For example, Walmart China announced in June that it would be adopting the VeChain protocol to create a blockchain-based platform aimed to address food safety concerns. The product, dubbed the “Walmart China Blockchain Traceability Platform” already includes 23 product lines tested and listed, with another 100 planned by the end of the year across 10 product categories including fresh meat, rice, mushrooms, cooking oil and more. By the end of next year, Walmart expects to see the fresh meat products tracked on the platform to account for 50 percent of its total sales in that category, along with 40 percent of total vegetables sales and 12.5 percent of seafood sales. [7] VeChain operates on a native token (VET) bought and sold on many main stream cryptocurrency exchanges.

If other global enterprises echo Walmart’s willingness to adopt a system that includes a public on-chain component (even if it is not actually integrated into Walmart’s enterprise system) the future will look much brighter for the survival of open permissionless use-case focused cryptocurrency projects. Anyone care to take bets on what happens to the price of VET if Walmart China adopts the system over its entire enterprise. [8]

Photo by Komal Brar on Unsplash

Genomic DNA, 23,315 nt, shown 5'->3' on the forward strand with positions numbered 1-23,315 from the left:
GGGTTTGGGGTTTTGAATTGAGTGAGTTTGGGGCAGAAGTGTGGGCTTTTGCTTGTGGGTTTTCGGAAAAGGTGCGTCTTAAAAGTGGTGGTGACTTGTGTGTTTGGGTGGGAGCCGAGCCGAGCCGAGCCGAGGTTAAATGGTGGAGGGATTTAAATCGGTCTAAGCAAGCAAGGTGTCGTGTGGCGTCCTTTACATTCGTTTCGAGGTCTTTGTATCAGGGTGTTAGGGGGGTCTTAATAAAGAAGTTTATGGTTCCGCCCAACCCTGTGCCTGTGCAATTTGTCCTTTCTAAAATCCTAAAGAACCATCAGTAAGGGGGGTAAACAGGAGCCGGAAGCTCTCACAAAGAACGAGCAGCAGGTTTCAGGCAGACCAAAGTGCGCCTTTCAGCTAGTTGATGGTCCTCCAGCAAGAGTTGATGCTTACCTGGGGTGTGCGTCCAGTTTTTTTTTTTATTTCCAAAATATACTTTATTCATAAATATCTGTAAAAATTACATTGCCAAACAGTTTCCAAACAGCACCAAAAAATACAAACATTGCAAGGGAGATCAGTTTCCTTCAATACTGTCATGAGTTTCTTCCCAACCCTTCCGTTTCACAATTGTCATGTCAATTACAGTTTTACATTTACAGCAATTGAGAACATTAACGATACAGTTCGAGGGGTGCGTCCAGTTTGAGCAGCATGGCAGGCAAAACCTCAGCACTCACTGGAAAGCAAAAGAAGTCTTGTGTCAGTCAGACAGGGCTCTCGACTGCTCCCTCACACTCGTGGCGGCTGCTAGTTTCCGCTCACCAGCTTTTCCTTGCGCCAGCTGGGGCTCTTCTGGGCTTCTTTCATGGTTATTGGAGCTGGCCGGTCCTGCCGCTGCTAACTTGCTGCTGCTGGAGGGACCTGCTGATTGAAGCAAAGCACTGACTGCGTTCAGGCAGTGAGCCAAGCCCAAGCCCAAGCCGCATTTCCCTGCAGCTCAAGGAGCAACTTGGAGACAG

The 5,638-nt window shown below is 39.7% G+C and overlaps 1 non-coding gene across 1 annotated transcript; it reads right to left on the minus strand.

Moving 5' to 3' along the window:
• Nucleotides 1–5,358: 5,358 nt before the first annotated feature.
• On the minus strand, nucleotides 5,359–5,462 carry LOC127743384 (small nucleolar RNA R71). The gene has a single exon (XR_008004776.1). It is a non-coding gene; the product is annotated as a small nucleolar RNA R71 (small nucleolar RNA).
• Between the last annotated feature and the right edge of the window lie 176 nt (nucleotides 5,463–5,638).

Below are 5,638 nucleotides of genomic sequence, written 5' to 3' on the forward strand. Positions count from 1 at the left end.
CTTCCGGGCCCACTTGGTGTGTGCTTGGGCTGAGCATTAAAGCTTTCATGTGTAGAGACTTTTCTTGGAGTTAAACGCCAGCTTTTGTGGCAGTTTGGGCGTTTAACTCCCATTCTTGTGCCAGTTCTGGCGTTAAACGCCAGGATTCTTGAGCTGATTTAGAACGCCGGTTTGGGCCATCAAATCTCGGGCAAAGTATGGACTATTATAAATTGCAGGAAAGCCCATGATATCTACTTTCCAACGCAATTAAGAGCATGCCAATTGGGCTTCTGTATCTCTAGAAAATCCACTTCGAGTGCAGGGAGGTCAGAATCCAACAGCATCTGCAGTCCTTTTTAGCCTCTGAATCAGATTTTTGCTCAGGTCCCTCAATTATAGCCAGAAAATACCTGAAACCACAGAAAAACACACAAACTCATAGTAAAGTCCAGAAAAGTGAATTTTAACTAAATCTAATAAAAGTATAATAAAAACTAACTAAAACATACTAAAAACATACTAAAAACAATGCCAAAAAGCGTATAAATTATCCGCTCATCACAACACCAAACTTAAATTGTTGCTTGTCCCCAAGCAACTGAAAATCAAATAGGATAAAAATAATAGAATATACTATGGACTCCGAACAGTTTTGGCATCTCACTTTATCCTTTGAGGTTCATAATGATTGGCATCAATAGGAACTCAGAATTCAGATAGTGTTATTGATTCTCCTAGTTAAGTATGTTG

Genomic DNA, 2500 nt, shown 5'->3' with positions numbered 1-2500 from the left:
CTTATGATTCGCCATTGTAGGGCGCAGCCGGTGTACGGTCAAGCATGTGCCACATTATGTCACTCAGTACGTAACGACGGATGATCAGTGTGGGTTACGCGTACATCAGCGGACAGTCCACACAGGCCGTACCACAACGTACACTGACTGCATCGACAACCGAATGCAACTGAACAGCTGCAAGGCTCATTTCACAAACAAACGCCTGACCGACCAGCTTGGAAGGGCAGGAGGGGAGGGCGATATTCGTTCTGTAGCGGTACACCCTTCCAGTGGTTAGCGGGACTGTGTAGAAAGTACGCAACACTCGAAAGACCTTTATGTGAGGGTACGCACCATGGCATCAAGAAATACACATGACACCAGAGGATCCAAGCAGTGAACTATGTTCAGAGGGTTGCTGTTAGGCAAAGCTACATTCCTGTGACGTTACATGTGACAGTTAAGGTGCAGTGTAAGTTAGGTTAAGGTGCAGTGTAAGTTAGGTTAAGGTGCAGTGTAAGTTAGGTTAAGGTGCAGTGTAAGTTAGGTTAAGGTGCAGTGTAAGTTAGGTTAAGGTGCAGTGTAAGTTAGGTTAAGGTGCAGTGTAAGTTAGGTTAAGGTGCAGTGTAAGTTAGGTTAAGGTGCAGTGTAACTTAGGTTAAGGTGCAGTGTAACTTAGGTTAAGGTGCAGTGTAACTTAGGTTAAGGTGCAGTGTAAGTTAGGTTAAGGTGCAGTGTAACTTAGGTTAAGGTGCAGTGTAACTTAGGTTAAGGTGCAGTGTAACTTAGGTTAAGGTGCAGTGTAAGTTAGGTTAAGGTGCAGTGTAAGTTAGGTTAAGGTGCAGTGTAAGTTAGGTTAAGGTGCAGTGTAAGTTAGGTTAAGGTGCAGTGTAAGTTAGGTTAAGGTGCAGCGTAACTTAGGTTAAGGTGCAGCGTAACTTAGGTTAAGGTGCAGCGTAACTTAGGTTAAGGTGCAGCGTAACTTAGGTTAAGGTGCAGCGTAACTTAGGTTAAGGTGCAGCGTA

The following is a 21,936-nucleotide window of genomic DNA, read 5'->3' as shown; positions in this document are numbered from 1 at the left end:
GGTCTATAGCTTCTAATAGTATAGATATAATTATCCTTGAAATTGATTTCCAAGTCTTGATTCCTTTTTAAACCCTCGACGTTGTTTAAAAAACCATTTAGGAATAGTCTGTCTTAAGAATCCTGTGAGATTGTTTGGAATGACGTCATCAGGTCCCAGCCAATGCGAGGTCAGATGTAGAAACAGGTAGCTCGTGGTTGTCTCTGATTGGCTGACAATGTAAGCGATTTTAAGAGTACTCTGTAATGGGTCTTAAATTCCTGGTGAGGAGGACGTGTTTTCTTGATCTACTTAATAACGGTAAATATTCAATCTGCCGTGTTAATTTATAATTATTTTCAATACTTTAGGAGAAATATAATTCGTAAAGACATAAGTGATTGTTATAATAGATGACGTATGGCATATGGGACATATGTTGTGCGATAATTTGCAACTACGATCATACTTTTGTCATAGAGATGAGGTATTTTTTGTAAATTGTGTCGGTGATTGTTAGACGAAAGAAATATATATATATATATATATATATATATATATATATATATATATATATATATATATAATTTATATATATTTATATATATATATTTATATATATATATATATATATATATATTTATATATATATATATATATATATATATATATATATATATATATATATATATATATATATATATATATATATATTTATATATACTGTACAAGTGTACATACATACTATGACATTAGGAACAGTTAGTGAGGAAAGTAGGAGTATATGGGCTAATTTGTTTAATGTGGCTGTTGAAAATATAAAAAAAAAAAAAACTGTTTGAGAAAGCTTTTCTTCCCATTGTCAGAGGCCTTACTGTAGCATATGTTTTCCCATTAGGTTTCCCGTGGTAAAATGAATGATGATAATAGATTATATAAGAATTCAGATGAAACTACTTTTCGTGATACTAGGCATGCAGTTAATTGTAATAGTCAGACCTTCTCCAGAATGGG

Maybe we need a “W” in “FANG”.

I admit that I can’t seem to make it work in a catchy way. The closest I get is “FAWNG.”[9] Notwithstanding, Walmart appears to be sneaking quietly into a tech dominant position. The future could find Walmart in the role of software licensor, generating highly scaled revenue from license of its (industry standard) DLT based supply-chain protocol. Pay close attention, global adoption of distributed ledgers may come from the most unlikely places.

[1] Please see Walmart’s Crypto Experiment article for a discussion of Walmart’s blockchain initiatives for facilitating payment transactions (and customer stickiness).

[2] Nothing in this article is intended as legal or investment advice.




[6] The oracle is actually a very complicated problem. Much like the transaction verification of a blockchain in which many nodes are required to validate a transaction; a smart contract cannot be trusted unless there are many oracles all confirming the factual data that triggers execution of the smart contract.


[8] The author has at times owned VET.

[9] Barely edging out “FWANG.”


Josh Lawler

Written by

Josh Lawler is a partner at Zuber Lawler whose practice focuses on mergers & acquisitions, securities law and technology transactions.